After all, the SEC won’t be switching to a nine-game conference schedule. But it will go ahead in 2024 without divisions.
Commissioner Greg Sankey told reporters Thursday that the league has approved a temporary eight-game conference schedule for the 2024 football season when it welcomes Texas and Oklahoma to the league.
Sankey said the league will continue to explore scheduling options for 2025 and beyond.
Sankey had strongly hinted at a preference for a nine-game conference schedule ahead of the SEC’s spring meetings in Destin, Florida, this week. The proposal would have featured three permanent opponents, preserving longstanding rivalries, as well as six rotating opponents.
In response to a question about the argument for a nine-game schedule, Sankey said Monday, “A league at the forefront of college athletics doesn’t stop.”
The SEC currently plays an eight-game conference schedule: games against the opponents from all six divisions plus two interdivision games. The eight-game conference schedule discussed at this week’s spring meetings features one permanent opponent and seven rotating opponents.
Sankey said the eight-game schedule in 2024 will be based on “fairness and balance” with “traditional rivalries” being a big factor.
“We understand important matchups,” he said.
In addition to obvious rivalries like Alabama-Auburn, Georgia-Florida and Mississippi State-Ole Miss, sources told ESPN’s Chris Low that a priority for the league would be to preserve other long-standing rivalries like Alabama-Tennessee, Auburn-Georgia and Texas-Texas A&M during the 2024 season.
There were a number of issues that caused concern among stakeholders regarding the nine-game conference schedule. Among them: competitive balance and the desire for more revenue in exchange for additional conference play.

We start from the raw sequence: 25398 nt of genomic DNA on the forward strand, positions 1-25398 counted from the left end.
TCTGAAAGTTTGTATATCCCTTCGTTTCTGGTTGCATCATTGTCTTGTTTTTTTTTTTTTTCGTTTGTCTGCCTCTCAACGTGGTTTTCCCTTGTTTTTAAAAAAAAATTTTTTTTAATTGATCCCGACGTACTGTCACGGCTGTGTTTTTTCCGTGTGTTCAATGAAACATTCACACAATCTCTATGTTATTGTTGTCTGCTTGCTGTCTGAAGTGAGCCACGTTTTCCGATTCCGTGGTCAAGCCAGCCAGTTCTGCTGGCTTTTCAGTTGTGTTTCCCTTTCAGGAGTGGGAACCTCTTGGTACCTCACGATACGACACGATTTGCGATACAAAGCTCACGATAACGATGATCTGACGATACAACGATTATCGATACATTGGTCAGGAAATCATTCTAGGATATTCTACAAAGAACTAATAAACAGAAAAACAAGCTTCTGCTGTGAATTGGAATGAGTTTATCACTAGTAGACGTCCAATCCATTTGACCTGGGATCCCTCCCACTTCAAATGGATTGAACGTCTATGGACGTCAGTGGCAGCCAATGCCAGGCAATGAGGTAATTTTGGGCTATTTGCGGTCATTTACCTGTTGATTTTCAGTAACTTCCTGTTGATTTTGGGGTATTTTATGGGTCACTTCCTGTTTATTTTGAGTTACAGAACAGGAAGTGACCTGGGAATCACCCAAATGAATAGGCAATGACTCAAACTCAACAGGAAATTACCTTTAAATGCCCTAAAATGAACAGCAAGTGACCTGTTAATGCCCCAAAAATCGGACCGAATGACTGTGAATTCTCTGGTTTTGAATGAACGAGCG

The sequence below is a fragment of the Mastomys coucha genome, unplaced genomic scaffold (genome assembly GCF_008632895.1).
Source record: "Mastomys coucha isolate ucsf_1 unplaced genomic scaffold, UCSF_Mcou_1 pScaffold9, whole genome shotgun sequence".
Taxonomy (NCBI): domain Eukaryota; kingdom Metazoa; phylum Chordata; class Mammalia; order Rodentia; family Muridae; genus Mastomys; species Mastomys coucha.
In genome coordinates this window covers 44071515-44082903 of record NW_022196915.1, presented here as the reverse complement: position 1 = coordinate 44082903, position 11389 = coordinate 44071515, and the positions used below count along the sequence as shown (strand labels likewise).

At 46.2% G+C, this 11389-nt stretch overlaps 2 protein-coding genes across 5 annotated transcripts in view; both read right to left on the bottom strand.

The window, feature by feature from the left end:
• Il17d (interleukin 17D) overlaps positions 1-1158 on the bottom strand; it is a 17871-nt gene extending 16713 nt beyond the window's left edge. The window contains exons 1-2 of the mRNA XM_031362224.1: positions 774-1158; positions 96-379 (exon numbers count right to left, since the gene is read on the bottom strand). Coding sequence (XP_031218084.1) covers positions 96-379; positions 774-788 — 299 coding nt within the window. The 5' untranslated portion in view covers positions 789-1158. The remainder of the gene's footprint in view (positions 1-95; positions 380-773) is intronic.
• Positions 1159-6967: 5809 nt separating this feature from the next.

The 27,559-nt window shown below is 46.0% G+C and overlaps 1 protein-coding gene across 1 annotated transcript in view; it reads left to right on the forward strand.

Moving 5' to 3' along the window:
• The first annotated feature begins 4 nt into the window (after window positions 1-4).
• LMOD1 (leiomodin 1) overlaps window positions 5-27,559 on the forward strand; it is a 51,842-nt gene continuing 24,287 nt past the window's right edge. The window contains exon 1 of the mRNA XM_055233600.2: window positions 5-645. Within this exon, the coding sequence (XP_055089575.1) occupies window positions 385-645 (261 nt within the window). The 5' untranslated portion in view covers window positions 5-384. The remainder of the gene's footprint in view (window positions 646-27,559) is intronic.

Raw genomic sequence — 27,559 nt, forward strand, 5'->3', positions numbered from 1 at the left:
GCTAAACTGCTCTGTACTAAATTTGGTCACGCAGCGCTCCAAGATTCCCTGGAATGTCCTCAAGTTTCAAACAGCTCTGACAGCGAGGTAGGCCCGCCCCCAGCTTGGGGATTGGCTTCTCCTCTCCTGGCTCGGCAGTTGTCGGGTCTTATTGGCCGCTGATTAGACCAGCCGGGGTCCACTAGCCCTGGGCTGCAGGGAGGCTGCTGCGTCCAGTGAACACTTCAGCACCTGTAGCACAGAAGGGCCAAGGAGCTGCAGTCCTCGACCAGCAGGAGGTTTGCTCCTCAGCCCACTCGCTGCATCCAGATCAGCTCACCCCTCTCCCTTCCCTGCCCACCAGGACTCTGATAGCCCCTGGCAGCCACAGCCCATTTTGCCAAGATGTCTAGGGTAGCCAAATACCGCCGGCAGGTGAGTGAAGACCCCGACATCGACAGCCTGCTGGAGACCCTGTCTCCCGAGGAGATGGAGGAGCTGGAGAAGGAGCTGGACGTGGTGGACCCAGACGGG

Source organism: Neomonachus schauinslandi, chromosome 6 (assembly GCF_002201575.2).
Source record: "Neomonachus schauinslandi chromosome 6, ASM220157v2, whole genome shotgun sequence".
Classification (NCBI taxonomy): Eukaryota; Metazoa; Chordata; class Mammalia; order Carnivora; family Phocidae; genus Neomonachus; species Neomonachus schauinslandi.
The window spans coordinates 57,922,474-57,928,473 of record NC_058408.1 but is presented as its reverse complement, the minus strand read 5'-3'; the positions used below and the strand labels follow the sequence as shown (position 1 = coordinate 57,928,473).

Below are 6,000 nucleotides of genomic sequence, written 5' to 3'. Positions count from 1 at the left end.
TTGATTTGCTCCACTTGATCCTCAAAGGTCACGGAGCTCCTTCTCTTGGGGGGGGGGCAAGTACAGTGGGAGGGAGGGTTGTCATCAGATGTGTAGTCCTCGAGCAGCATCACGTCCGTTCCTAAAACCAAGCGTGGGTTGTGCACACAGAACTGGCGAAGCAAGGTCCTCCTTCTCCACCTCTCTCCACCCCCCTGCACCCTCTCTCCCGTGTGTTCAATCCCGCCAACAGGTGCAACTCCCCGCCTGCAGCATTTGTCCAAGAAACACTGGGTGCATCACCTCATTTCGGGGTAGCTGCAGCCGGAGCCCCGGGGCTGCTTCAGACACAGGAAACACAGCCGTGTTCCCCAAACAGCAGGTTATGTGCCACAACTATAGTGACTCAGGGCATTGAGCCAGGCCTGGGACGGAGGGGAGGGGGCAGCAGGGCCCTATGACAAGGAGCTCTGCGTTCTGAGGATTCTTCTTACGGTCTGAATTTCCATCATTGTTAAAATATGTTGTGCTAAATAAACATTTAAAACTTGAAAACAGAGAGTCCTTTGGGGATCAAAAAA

When asked about the possibility of being compensated for an extra conference game, Sankey said he thinks “money follows. It doesn’t drive.”
The coaches focused on the impact a ninth conference game would have on bowl eligibility and the ability to make the college football playoff.
Alabama coach Nick Saban had been an advocate of playing nine conference games in the past. But his position seemed to shift recently, focusing instead on the need to only play Power 5 teams, which he said would be better for the fans and improve the strength of the teams’ schedules.
“I think one of the hardest things about going to nine games is that we’ve tried to schedule two non-conference Power 5 games to try to build on our schedule strength over the next seven, eight, nine, 10 years. And if we go to nine games, we’ll have to get rid of that,” he said. “My deal was always to play more SEC games because we couldn’t get other people to code. So now I think more people are in tune with the programming. So having a balance is probably the most important thing.”
Florida coach Billy Napier said he wondered about the impact the scheduling would have on overall bids in an expanded 12-team playoff in 2024 and beyond. How the strength of the schedule looks would be a “critical factor” in the decision, he said.